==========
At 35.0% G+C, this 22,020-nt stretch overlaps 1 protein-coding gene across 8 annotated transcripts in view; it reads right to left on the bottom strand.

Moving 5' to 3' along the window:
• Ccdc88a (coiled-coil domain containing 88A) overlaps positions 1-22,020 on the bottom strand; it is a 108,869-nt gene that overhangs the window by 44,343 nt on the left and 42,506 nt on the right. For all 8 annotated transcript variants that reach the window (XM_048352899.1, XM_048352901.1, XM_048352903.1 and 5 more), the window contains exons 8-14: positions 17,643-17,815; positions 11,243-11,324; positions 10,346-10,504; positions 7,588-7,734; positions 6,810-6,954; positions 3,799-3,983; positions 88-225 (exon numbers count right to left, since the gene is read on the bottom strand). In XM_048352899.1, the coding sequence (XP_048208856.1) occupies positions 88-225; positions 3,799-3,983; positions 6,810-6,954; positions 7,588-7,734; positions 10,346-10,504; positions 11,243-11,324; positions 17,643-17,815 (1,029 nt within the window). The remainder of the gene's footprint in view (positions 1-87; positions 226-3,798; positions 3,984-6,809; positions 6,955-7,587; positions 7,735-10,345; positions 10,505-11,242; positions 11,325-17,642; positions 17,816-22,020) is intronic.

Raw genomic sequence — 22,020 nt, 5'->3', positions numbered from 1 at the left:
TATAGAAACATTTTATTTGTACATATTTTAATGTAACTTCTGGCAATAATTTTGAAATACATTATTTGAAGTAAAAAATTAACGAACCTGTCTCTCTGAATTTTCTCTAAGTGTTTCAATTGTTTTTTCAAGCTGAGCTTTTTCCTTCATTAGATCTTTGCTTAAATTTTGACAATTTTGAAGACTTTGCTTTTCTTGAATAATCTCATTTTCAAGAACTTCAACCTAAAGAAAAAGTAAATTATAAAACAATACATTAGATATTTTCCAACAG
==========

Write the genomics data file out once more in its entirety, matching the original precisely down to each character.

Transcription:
At 35.0% G+C, this 22,020-nt stretch overlaps 1 protein-coding gene across 8 annotated transcripts in view; it reads right to left on the bottom strand.

Moving 5' to 3' along the window:
• Ccdc88a (coiled-coil domain containing 88A) overlaps positions 1-22,020 on the bottom strand; it is a 108,869-nt gene that overhangs the window by 44,343 nt on the left and 42,506 nt on the right. For all 8 annotated transcript variants that reach the window (XM_048352899.1, XM_048352901.1, XM_048352903.1 and 5 more), the window contains exons 8-14: positions 17,643-17,815; positions 11,243-11,324; positions 10,346-10,504; positions 7,588-7,734; positions 6,810-6,954; positions 3,799-3,983; positions 88-225 (exon numbers count right to left, since the gene is read on the bottom strand). In XM_048352899.1, the coding sequence (XP_048208856.1) occupies positions 88-225; positions 3,799-3,983; positions 6,810-6,954; positions 7,588-7,734; positions 10,346-10,504; positions 11,243-11,324; positions 17,643-17,815 (1,029 nt within the window). The remainder of the gene's footprint in view (positions 1-87; positions 226-3,798; positions 3,984-6,809; positions 6,955-7,587; positions 7,735-10,345; positions 10,505-11,242; positions 11,325-17,642; positions 17,816-22,020) is intronic.

Raw genomic sequence — 22,020 nt, 5'->3', positions numbered from 1 at the left:
TATAGAAACATTTTATTTGTACATATTTTAATGTAACTTCTGGCAATAATTTTGAAATACATTATTTGAAGTAAAAAATTAACGAACCTGTCTCTCTGAATTTTCTCTAAGTGTTTCAATTGTTTTTTCAAGCTGAGCTTTTTCCTTCATTAGATCTTTGCTTAAATTTTGACAATTTTGAAGACTTTGCTTTTCTTGAATAATCTCATTTTCAAGAACTTCAACCTAAAGAAAAAGTAAATTATAAAACAATACATTAGATATTTTCCAACAG